David Sacco David Sacco - 4 months ago 40
iOS Question

Downsampling and Upsampling for Gaussian Image Pyramids in Swift

Introduction

I'm interested in writing a function that outputs for me the next level in a Gaussian Pyramid(I eventually want to get to creating a Laplacian Pyramid) for use in image processing. (Link for reference https://en.wikipedia.org/wiki/Pyramid_(image_processing)#Gaussian_pyramid)

The Downsampling Problem

Now the easy part of this is that when you down/upsample, a 5-tap filter is convoled with the image before resizing.

However, the interesting part about making image pyramids is that you have to downsample and upsample an image by a factor of .5 or 2, depending on which direction you're going. Swift has a few ways of doing this, such as using CIAffineTransform and CILanczosTransform, however I'm wondering if there are ways to do it a bit more naively because I do not care about the quality of the resized image. For this post, I'm going to use Lenna(512x512) as an example, seen below:

The famous Lenna

If we want to downsample an image by a factor of two, we would take all of the odd numbered pixel data to form a new image. In MATLAB this is performed as follows(after the gaussian blur):

If

I
is your input image and is NxM in size, with 3 colors mappings stored for P(a 512x512x3 matrix), then the decimated image by a scale of .5 is

R = I(1:2:end, 1:2:end,:)


All the new image is the previous with the odd numbered numbered columns and rows of the image. This yields the following, a 256x256 photo that is the first level of the gaussian pyramid:

Downsampled Lenna

does such a thing exist in swift? Is it doable in Core Image, or maybe a OpenGL custom filter?

The Upsampling Problem:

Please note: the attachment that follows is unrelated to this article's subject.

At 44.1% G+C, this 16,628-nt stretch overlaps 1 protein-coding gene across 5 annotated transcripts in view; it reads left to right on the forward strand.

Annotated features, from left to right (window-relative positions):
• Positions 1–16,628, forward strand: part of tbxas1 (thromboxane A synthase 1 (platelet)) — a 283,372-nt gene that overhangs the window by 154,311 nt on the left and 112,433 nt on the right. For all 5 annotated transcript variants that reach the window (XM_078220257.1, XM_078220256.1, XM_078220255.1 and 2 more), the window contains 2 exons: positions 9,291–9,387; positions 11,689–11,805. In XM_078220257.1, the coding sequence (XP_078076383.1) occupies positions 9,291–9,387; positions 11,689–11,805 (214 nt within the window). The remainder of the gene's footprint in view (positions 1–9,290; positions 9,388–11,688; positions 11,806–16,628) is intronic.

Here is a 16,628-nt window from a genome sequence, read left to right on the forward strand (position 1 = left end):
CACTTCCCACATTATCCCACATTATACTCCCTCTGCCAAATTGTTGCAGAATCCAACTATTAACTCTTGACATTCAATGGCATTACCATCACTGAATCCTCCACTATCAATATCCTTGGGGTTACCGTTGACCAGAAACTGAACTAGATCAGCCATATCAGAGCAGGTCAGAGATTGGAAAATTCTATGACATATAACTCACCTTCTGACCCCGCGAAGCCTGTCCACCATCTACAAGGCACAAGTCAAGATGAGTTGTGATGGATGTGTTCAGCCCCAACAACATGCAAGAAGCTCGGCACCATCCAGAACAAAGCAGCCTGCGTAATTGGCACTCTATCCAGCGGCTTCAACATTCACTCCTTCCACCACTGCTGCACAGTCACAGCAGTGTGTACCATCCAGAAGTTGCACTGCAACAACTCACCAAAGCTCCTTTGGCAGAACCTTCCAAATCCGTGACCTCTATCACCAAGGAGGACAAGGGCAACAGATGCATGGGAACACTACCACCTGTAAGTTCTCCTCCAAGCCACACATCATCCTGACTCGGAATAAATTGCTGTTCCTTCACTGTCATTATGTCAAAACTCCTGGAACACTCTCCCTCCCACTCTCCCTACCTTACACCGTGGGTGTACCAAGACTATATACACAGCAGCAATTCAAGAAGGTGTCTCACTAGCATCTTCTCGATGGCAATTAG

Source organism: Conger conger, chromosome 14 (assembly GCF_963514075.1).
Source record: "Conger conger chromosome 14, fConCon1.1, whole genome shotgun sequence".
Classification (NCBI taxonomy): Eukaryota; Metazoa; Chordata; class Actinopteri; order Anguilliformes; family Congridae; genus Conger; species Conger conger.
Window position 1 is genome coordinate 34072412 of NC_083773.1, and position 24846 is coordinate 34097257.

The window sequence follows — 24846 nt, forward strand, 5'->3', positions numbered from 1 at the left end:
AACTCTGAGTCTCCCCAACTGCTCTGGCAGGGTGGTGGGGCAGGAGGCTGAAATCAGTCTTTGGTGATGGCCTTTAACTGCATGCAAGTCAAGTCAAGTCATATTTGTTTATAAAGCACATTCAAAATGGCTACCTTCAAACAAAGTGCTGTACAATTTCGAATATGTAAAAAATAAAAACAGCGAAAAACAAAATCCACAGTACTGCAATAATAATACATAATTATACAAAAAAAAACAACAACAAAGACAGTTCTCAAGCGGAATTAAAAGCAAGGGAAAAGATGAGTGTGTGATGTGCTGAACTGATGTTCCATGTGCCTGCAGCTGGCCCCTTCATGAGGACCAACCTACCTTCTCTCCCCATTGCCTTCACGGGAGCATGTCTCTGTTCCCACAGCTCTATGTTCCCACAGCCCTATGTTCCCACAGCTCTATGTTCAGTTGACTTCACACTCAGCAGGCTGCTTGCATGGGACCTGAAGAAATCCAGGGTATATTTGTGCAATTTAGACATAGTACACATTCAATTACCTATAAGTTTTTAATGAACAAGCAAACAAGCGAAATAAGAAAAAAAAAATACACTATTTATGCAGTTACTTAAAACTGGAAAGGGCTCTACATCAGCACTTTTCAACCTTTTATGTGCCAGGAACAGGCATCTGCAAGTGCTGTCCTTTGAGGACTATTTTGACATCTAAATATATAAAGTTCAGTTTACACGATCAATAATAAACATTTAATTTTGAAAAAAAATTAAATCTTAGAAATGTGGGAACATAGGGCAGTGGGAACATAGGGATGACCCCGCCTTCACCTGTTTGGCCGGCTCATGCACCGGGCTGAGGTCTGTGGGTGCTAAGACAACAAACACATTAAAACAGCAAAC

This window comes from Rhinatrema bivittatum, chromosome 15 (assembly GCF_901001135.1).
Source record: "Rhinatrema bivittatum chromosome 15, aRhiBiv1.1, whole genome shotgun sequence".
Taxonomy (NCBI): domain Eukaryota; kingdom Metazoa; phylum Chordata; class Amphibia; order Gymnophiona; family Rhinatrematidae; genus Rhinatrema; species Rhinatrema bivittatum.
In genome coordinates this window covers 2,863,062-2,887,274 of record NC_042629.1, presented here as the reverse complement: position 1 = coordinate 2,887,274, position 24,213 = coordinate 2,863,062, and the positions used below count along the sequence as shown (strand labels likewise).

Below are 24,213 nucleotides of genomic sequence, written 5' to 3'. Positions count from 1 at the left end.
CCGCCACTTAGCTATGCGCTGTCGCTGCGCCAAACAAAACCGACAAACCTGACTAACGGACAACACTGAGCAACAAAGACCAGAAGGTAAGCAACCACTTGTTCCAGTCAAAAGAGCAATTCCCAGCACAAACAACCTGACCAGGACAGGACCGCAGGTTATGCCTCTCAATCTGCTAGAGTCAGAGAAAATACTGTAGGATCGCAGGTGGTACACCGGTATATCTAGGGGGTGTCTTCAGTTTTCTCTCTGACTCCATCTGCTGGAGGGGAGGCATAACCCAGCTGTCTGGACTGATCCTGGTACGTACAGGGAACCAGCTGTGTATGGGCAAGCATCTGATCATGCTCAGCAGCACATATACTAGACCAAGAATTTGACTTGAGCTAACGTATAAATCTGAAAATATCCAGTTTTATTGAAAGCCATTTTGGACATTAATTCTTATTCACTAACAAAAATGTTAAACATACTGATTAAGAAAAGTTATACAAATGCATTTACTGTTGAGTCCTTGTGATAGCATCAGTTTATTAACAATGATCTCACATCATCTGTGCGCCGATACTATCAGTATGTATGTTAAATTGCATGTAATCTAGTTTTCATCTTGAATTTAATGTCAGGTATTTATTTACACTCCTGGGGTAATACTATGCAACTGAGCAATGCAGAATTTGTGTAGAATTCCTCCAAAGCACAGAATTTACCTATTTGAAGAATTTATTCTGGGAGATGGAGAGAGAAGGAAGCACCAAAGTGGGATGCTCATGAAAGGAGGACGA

Upsampling is really only used when creating a Laplacian Pyramid. However the naive idea to do this is to do the following:

Initialize
R
, a blank image context of the size you want to upsample to. In this case we will be upsampling the downsampled Lenna photo as seen above, so
R
must be a 512x512 blank image.

Next, multiply the pixel values of the downsampled image,
I
by 4. This can be done in swift by convolving the image with the 3x3 matrix
[0,0,0;0,4,0;0,0,0]
. Then one can uniformly distribute the pixels of the image into the larger blank image,
R
. This looks like:

enter image description here

Finally, one can employ the same 5 tap gaussian blur on this image to recover the upsampled image:

enter image description here

I'd like to know if it's possible to employ a similar method of upsampling in swift.

Another thing that I'm unsure of is if it really matters on the technique to resize an image for gaussian/laplacian filtering. If not, then certainly I could just use the fastest built in method than trying to make my own.

Answer

I have made some progress, and I pretty much consider this an answer to my question, although some things are a tad different and I don't think this method is very fast. I would love to hear from anyone to see how to make this code faster. In the below, it seems like resizing the image is taking up the most time, I get a TON of calls to the ovveride outputImage section and I have no idea why that is. Unfortunately when I do run the Laplacian Pyramid function below, it takes around 5 seconds to complete on a 275x300 photo. This is just no good, and I'm at a bit of a loss as to how to speed it up. My suspicion is that the resample filter is the culprit. However I am not well versed enough to know how to make it faster.

First, the custom filters:

This first one resizes an image by a simple rescaling. I think it's the best technique of rescaling in this case because all that is done is a replication of pixels when resized. For example, if we have the following block of pixels and perform a 2.0 scale, then the mapping looks like the following: